Can non-surgical nose procedures lift your tip? (photos)

I have a baby bump on my nose and if it were to he filled in, my nose would be rounded completely, like one big bump instead of straight. So I'm wondering if the tip of my nose can be slightly lifted higher. Thanks!

Doctor Answers 3

Nonsurgical Nose Jobs Can Lift Drooping Nasal Tips & Help To Taper Noses

If you examine the before and after photos in the sidebar to this column of one of my patients who had a nonsurgical nose job performed, you will see that not only was the prominent bump on the bridge of his nose straightened, but the drooping tip elevated and the nose made to appear more tapered. So, the short answer to your question is that nonsurgical nose jobs using volumizing fillers can achieve these objectives.  Be sure to seek consultation and treatment by a board certified aesthetic physician with expertise and experience in performing nonsurgical rhinoplasty and of course ask to see his/her before and after photos before agreeing to proceed. Best of luck to you. 


New York Dermatologic Surgeon
4.8 out of 5 stars 23 reviews

Nasal Tip Procedures

Fillers cannot lift the tip of the nose, sometimes botox can but honestly, the best treatment is surgical contouring.  Best, Dr. Emer.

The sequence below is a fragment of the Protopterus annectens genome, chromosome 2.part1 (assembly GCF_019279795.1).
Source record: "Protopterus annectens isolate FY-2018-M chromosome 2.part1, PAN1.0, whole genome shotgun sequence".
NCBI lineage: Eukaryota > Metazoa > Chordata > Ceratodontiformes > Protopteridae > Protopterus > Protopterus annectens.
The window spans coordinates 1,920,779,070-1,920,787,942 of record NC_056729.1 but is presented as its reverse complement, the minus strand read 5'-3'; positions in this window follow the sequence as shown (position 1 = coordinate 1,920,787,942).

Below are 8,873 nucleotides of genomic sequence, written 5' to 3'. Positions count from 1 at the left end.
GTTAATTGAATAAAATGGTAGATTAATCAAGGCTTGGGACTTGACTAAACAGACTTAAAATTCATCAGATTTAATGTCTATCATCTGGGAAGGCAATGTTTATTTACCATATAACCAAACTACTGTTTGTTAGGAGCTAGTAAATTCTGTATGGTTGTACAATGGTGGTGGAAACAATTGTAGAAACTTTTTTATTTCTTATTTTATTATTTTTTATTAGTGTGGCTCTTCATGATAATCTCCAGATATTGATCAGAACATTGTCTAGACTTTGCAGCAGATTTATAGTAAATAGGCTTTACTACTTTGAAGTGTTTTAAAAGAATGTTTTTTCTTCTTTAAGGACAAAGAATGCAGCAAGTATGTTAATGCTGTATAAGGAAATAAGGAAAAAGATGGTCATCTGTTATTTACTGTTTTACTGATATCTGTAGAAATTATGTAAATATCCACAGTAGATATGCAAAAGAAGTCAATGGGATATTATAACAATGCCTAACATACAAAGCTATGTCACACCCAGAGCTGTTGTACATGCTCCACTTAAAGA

Jason Emer, MD
Los Angeles Dermatologic Surgeon
4.9 out of 5 stars 167 reviews

Can nonsurgical nose procedures lift your tip?

No, nonsurgical procedures cannot lift the tip. Placement of fillers in the nose is not FDA approved, is temporary, and can have significant complications. To make changes to the nose such as lifting the tip and shaving down dorsal hump requires a surgical rhinoplasty. For many before-and-after examples of noses similar to your own, please see the video and the link below

William Portuese, MD
Seattle Facial Plastic Surgeon
4.8 out of 5 stars 129 reviews

These answers are for educational purposes and should not be relied upon as a substitute for medical advice you may receive from your physician. If you have a medical emergency, please call 911. These answers do not constitute or initiate a patient/doctor relationship.